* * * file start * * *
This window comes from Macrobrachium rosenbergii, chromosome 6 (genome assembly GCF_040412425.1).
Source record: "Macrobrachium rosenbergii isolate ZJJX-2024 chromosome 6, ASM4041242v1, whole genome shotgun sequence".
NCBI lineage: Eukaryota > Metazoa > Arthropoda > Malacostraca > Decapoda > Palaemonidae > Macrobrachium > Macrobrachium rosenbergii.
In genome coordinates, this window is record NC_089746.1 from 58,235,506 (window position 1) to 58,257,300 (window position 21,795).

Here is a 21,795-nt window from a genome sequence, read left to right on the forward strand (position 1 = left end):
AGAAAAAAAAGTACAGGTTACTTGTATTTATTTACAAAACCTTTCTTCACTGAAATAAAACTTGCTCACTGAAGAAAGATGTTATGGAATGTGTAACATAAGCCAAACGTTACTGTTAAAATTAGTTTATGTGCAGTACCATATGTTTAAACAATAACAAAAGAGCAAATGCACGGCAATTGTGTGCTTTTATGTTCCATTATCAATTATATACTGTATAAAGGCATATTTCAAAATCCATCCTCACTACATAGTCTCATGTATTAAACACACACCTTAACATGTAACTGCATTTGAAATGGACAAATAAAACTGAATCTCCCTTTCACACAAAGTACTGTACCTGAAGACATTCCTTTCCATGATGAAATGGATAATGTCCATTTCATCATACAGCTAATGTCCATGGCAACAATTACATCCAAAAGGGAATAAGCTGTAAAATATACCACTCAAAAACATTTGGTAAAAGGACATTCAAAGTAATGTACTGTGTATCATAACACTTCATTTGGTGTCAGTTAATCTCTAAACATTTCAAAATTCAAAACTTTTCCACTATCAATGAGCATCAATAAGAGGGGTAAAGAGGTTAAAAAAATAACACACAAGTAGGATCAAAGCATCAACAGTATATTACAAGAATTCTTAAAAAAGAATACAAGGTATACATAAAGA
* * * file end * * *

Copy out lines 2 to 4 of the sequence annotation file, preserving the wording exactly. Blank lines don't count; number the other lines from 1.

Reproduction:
Source record: "Macrobrachium rosenbergii isolate ZJJX-2024 chromosome 6, ASM4041242v1, whole genome shotgun sequence".
NCBI lineage: Eukaryota > Metazoa > Arthropoda > Malacostraca > Decapoda > Palaemonidae > Macrobrachium > Macrobrachium rosenbergii.
In genome coordinates, this window is record NC_089746.1 from 58,235,506 (window position 1) to 58,257,300 (window position 21,795).